Reed Smith Client Alerts

Almost eight years after the final phase of the Companies Act 2006 (the 2006 Act) came into force, some companies first incorporated under the Companies Act 1985 (the 1985 Act) are still experiencing issues with objects clauses in their memorandums of association. This can lead to uncertainty and delays in completing transactions. This note sets out some ways to avoid these pitfalls in the first place and some of the arguments that can be raised to settle disputes.The following alert relates to UK companies only.

Authors: Michael J. Young

Type: Client Alerts

By way of background, the 1985 Act (and previous company legislation) required a company to have a list of objects in its memorandum of association. These set out the company’s entire purpose and the scope of its activities. The problem was that, although objects clauses were drafted widely, there was still room for debate as to what a company could or could not do.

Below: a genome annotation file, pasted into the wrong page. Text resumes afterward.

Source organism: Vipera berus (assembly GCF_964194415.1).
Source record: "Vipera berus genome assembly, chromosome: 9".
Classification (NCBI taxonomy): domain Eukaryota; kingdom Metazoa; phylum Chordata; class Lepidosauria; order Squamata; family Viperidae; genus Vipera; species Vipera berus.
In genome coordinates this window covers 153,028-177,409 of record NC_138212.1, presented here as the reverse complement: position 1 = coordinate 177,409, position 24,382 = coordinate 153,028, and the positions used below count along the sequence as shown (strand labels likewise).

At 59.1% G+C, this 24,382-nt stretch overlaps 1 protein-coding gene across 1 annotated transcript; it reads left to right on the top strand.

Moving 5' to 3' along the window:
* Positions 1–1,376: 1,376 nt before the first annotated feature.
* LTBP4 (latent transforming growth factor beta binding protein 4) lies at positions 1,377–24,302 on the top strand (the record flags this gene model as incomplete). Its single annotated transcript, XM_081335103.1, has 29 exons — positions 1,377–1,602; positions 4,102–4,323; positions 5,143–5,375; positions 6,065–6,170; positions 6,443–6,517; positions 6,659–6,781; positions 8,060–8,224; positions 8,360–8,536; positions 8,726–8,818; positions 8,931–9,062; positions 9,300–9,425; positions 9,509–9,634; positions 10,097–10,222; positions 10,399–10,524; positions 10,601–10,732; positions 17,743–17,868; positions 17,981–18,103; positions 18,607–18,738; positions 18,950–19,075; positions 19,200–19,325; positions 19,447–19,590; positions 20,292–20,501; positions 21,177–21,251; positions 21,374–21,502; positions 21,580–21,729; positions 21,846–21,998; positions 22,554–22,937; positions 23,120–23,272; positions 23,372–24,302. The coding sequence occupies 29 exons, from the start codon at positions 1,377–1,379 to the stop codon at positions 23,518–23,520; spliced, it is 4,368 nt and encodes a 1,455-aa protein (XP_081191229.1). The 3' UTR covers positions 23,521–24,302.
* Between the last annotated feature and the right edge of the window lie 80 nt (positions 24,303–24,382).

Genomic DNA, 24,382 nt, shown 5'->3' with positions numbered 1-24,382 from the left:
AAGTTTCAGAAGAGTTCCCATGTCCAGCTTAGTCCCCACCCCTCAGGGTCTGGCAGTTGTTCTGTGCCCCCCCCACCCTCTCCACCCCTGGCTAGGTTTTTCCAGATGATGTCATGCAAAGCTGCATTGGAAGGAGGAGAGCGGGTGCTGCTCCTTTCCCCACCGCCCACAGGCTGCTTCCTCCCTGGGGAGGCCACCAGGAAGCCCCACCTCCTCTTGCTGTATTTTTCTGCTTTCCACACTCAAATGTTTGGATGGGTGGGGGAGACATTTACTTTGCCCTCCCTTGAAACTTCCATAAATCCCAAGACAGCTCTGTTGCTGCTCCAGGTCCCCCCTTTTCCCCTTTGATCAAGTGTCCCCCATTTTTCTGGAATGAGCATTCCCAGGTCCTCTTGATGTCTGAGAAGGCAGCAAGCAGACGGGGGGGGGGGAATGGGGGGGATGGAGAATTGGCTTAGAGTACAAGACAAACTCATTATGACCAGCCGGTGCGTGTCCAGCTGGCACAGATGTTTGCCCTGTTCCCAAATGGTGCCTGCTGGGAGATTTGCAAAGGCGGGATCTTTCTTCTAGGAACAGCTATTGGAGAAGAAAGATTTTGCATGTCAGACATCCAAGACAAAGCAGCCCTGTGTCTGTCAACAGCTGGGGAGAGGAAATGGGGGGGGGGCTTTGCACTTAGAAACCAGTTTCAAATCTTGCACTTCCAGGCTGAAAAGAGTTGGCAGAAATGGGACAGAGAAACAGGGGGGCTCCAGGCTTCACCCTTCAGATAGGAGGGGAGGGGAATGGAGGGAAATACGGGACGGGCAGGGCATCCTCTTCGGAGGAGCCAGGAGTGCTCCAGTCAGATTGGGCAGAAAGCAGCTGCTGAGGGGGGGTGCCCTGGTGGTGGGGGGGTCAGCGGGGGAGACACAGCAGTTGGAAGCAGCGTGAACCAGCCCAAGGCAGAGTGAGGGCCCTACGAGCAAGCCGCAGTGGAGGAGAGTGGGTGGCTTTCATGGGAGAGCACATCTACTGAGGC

A deregulatory measure in the 2006 Act set out to resolve this difficulty. This provided that, unless a company's articles specifically restrict its objects, its objects are unrestricted (section 31). This cleared up the problem for new companies incorporated under the 2006 Act (i.e., in October 2009 or later), but uncertainty remained for companies previously incorporated under the 1985 Act. How to interpret their objects set out in the old-style memorandum of association? Section 28 of the 2006 Act makes it clear that these and the other provisions of a 1985 Act memorandum of association should now be read as part of the company’s articles of association (so remain part of its constitution), but is silent about how to interpret old-style objects.